#5 Know when the plan is a success

You need to realize when you are being successful and celebrate it when it happens. Do this by creating milestones or places that you want to reach at a given point. For example, say your goal is to send all of your sales personnel to a sales training session to teach them how to sell professionally, and you set a goal of increasing your sales this year in units by 10 percent. If you meet that milestone at some point during the year, then stop and celebrate the success with those who attended the sales training session and show them how that goal has impacted the dealership as a whole. The more you can do this on all of the objectives you set, then the more you know that your plan is working and the more likely you will continue to update the plan from year to year.

I know you have a limited amount of time to spend on things in your business, and prioritizing something like this may not seem to fit into that priority schedule. However, I would encourage you to really invest in and set up a business plan. In my research on this topic, I came across a quote that I think sums up why you want to set a plan into motion. “If one does not know to which port they are sailing, no wind is favorable,” said Lucius Annaeus Seneca. Don’t just drift in a sea of aimless wandering. Take the wheel of the ship and try to point your business in a proper direction, so that you can be proud of your accomplishments. A business plan is a roadmap to success, and looking out 5 years on the horizon is just the thing that you need to move forward.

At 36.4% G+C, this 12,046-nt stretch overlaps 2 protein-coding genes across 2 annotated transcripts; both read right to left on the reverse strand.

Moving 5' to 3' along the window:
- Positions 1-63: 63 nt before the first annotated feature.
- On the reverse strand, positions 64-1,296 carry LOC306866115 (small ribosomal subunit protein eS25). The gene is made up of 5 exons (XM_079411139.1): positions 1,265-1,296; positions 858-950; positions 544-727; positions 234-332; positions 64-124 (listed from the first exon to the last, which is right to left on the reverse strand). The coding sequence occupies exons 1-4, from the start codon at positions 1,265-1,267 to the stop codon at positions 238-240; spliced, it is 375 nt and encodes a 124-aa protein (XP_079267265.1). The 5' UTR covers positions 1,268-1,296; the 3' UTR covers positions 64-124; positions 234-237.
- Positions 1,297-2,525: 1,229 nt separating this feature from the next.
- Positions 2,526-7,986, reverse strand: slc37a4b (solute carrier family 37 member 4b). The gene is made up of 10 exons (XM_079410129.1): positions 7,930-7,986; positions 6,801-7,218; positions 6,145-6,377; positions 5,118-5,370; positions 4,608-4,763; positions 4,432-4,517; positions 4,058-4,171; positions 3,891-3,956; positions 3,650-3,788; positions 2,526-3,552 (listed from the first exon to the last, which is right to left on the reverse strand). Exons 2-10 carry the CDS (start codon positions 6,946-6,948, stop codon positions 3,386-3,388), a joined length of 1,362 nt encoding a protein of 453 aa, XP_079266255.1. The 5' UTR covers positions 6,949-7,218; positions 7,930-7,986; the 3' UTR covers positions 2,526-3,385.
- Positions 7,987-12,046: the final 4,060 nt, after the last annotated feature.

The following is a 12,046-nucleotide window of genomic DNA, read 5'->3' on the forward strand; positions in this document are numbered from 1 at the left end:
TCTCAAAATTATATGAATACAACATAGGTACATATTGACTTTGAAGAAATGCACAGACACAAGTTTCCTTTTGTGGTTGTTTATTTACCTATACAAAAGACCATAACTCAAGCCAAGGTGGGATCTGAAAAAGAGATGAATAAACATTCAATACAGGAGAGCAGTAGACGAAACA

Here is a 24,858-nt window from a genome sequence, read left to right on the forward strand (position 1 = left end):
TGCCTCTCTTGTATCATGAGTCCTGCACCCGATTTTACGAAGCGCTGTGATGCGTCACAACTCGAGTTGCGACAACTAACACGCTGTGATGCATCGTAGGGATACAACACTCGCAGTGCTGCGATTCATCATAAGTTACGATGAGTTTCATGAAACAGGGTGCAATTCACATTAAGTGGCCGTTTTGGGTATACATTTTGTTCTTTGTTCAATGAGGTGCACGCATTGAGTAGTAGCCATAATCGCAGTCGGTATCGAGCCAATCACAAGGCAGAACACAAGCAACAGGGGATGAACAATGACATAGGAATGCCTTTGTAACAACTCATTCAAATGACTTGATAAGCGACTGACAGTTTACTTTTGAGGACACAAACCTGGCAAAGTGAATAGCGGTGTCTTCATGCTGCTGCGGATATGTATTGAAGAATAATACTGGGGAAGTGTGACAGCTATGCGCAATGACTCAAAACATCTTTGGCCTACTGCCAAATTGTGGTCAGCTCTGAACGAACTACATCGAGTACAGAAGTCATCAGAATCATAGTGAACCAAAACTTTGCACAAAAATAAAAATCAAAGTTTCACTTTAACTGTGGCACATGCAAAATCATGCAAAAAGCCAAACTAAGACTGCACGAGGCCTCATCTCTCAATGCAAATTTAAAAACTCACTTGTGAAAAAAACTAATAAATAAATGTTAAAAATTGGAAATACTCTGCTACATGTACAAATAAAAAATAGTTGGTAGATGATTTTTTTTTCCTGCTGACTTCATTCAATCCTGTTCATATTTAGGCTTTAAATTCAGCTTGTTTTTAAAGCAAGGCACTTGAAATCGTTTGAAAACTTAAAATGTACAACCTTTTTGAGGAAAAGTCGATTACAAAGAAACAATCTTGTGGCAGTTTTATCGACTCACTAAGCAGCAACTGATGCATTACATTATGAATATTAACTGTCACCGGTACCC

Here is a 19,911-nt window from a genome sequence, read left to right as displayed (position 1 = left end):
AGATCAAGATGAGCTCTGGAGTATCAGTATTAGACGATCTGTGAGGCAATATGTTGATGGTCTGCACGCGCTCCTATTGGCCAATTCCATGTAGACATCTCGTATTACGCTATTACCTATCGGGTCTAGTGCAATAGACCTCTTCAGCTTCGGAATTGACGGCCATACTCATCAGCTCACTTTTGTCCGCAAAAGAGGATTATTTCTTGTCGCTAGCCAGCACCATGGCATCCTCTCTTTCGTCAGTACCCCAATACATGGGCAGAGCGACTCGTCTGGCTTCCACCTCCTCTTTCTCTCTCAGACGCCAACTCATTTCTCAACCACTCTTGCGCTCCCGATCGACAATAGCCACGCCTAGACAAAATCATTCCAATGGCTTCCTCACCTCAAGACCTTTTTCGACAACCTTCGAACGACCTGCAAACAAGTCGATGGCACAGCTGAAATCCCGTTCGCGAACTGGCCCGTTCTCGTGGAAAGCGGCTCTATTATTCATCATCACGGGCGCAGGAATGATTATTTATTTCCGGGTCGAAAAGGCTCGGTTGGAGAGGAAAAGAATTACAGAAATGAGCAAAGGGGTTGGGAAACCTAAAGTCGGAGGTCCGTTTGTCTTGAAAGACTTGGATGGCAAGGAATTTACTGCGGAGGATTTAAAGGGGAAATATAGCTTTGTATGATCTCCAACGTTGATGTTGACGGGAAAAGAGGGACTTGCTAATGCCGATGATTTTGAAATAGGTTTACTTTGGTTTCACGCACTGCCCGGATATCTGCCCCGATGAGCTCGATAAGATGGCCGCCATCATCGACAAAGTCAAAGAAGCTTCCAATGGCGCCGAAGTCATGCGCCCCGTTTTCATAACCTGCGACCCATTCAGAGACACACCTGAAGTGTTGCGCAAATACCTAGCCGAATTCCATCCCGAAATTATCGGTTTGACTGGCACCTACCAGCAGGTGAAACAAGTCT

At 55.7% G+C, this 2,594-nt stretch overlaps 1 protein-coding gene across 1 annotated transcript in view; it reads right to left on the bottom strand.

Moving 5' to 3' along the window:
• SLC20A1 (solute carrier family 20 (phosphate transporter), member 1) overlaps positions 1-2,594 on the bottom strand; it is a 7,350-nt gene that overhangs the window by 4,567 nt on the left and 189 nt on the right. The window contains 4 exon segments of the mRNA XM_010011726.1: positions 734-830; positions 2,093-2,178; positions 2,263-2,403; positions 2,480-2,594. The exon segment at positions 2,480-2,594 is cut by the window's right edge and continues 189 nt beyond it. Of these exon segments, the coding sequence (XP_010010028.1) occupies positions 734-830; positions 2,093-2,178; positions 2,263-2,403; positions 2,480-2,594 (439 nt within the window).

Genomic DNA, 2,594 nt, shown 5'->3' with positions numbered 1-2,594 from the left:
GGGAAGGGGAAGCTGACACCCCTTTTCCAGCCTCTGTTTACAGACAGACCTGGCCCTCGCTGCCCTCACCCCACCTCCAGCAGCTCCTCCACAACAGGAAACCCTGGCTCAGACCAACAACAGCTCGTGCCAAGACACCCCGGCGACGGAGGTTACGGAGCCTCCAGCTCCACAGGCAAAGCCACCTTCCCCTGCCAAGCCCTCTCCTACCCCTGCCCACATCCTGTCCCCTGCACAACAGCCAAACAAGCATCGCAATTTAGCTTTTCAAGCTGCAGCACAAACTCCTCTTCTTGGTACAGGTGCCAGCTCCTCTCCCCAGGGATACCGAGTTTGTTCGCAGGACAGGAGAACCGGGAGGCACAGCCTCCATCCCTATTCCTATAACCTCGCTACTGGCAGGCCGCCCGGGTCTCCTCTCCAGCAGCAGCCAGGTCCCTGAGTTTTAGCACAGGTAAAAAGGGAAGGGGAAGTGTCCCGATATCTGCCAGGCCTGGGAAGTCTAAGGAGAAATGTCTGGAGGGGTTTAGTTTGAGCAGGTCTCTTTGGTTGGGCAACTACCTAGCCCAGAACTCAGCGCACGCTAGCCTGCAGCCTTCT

1504_OPE_FS_Profit Center Series-Part III-Service2_author-Jeff Sheets-webJeff Sheets is the founder and owner of OPE Consulting Services. Whether a business is thriving or struggling to survive, Sheets’ rich experience in both the corporate and not-for-profit sectors allows him to partner with business owners to customize unique strategies for their needs. For the past nine years, he has worked extensively with hundreds of outdoor power equipment dealers to create best practices in business structure, personnel management and financial profitability. For more information, he may be contacted at or (816) 260-5430. You can also follow him on Twitter @opeconsult, connect with him on LinkedIn, and visit his website at